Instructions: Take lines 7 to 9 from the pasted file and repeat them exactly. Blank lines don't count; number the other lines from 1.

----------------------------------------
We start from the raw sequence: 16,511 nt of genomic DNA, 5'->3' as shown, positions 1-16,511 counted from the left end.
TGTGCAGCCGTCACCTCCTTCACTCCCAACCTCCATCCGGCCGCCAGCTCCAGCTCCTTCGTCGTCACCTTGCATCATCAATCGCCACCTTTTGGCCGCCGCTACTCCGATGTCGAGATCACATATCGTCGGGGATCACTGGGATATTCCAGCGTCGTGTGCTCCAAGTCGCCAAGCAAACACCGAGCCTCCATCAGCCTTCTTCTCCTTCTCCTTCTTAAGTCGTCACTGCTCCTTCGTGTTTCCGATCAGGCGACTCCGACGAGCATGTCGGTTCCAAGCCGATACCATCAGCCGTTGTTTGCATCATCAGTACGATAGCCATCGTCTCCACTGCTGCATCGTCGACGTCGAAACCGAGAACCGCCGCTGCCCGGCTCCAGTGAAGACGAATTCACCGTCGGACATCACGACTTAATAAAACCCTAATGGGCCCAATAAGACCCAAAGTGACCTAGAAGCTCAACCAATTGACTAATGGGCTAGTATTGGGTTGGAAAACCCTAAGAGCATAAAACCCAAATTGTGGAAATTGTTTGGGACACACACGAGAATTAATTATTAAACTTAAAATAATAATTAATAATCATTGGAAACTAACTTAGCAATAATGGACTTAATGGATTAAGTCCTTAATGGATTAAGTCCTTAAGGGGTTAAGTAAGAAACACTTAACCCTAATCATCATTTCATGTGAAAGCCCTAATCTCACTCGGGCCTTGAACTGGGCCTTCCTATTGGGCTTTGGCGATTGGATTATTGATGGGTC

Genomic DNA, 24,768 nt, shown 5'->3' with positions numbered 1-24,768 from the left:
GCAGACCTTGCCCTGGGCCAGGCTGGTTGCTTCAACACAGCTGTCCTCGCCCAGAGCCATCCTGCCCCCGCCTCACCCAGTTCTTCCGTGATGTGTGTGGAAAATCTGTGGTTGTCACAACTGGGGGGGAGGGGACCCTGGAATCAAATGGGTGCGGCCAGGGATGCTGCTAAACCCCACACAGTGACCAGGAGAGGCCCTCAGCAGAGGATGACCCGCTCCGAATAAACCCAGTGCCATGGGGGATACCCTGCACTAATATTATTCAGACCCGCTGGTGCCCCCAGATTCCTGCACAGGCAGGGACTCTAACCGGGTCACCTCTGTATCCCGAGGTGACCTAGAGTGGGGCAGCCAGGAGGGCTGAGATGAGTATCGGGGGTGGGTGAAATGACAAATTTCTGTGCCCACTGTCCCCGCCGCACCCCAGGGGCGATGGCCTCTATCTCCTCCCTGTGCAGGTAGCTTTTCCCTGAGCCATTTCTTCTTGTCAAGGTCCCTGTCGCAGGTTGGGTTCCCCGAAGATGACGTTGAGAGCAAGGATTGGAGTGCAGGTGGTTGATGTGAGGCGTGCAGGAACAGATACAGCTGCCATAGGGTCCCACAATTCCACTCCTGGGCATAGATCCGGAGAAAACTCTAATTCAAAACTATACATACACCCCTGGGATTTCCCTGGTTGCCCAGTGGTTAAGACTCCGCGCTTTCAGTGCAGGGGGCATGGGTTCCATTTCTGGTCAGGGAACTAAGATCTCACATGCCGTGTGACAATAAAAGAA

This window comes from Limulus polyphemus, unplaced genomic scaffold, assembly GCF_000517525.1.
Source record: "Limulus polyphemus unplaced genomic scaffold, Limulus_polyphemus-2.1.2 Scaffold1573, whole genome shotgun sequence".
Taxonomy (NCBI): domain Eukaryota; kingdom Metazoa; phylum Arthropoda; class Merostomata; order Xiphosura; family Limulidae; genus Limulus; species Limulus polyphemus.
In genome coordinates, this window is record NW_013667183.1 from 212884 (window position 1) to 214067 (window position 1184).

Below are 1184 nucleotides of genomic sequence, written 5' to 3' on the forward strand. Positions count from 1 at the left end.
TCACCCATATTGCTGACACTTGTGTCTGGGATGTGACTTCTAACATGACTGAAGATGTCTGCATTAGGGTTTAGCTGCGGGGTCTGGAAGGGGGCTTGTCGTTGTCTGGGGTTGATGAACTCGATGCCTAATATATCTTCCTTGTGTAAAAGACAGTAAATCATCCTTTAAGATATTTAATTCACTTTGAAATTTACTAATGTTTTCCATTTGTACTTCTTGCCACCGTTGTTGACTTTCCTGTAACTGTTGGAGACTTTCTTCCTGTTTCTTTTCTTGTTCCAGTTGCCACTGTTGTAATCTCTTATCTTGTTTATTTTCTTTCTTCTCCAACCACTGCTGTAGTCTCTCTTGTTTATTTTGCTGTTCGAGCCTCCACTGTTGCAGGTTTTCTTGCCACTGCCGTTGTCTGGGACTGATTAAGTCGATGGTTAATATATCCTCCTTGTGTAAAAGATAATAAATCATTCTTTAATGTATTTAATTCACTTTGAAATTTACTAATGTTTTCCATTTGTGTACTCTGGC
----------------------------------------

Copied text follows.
Taxonomy (NCBI): domain Eukaryota; kingdom Metazoa; phylum Arthropoda; class Merostomata; order Xiphosura; family Limulidae; genus Limulus; species Limulus polyphemus.
In genome coordinates, this window is record NW_013667183.1 from 212884 (window position 1) to 214067 (window position 1184).

Below are 1184 nucleotides of genomic sequence, written 5' to 3' on the forward strand. Positions count from 1 at the left end.